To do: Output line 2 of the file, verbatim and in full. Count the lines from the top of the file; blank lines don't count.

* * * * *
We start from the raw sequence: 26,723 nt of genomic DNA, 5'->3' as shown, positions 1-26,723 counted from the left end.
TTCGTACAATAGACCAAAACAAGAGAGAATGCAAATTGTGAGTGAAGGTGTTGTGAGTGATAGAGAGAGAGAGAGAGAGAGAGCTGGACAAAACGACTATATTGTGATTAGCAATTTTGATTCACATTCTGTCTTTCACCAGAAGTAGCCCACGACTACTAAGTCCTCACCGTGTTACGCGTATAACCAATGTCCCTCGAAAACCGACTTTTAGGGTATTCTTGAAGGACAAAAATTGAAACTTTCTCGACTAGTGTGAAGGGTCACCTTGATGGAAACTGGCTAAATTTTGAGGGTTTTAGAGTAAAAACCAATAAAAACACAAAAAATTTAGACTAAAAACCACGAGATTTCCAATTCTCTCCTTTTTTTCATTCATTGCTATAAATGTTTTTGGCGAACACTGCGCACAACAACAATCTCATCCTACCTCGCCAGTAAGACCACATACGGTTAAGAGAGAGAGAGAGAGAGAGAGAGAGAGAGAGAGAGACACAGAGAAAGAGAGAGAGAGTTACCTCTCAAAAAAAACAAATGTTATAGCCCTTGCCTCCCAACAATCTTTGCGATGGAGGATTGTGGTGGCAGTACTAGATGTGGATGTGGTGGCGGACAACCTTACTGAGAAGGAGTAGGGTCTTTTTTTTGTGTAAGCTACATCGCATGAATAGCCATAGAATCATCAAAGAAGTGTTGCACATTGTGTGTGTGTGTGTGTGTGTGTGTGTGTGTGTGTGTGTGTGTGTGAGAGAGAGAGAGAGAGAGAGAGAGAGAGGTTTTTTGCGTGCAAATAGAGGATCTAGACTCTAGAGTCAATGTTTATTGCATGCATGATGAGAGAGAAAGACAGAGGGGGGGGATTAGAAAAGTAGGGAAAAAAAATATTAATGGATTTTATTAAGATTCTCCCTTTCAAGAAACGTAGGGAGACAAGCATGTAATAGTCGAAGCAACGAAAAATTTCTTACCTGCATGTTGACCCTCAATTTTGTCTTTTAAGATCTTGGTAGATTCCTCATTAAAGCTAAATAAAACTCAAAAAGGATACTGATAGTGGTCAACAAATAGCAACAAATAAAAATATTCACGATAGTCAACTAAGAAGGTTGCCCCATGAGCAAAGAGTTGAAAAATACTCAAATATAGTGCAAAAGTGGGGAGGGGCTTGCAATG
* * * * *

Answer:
TTCGTACAATAGACCAAAACAAGAGAGAATGCAAATTGTGAGTGAAGGTGTTGTGAGTGATAGAGAGAGAGAGAGAGAGAGAGCTGGACAAAACGACTATATTGTGATTAGCAATTTTGATTCACATTCTGTCTTTCACCAGAAGTAGCCCACGACTACTAAGTCCTCACCGTGTTACGCGTATAACCAATGTCCCTCGAAAACCGACTTTTAGGGTATTCTTGAAGGACAAAAATTGAAACTTTCTCGACTAGTGTGAAGGGTCACCTTGATGGAAACTGGCTAAATTTTGAGGGTTTTAGAGTAAAAACCAATAAAAACACAAAAAATTTAGACTAAAAACCACGAGATTTCCAATTCTCTCCTTTTTTTCATTCATTGCTATAAATGTTTTTGGCGAACACTGCGCACAACAACAATCTCATCCTACCTCGCCAGTAAGACCACATACGGTTAAGAGAGAGAGAGAGAGAGAGAGAGAGAGAGAGAGAGACACAGAGAAAGAGAGAGAGAGTTACCTCTCAAAAAAAACAAATGTTATAGCCCTTGCCTCCCAACAATCTTTGCGATGGAGGATTGTGGTGGCAGTACTAGATGTGGATGTGGTGGCGGACAACCTTACTGAGAAGGAGTAGGGTCTTTTTTTTGTGTAAGCTACATCGCATGAATAGCCATAGAATCATCAAAGAAGTGTTGCACATTGTGTGTGTGTGTGTGTGTGTGTGTGTGTGTGTGTGTGTGTGTGTGAGAGAGAGAGAGAGAGAGAGAGAGAGAGGTTTTTTGCGTGCAAATAGAGGATCTAGACTCTAGAGTCAATGTTTATTGCATGCATGATGAGAGAGAAAGACAGAGGGGGGGGATTAGAAAAGTAGGGAAAAAAAATATTAATGGATTTTATTAAGATTCTCCCTTTCAAGAAACGTAGGGAGACAAGCATGTAATAGTCGAAGCAACGAAAAATTTCTTACCTGCATGTTGACCCTCAATTTTGTCTTTTAAGATCTTGGTAGATTCCTCATTAAAGCTAAATAAAACTCAAAAAGGATACTGATAGTGGTCAACAAATAGCAACAAATAAAAATATTCACGATAGTCAACTAAGAAGGTTGCCCCATGAGCAAAGAGTTGAAAAATACTCAAATATAGTGCAAAAGTGGGGAGGGGCTTGCAATG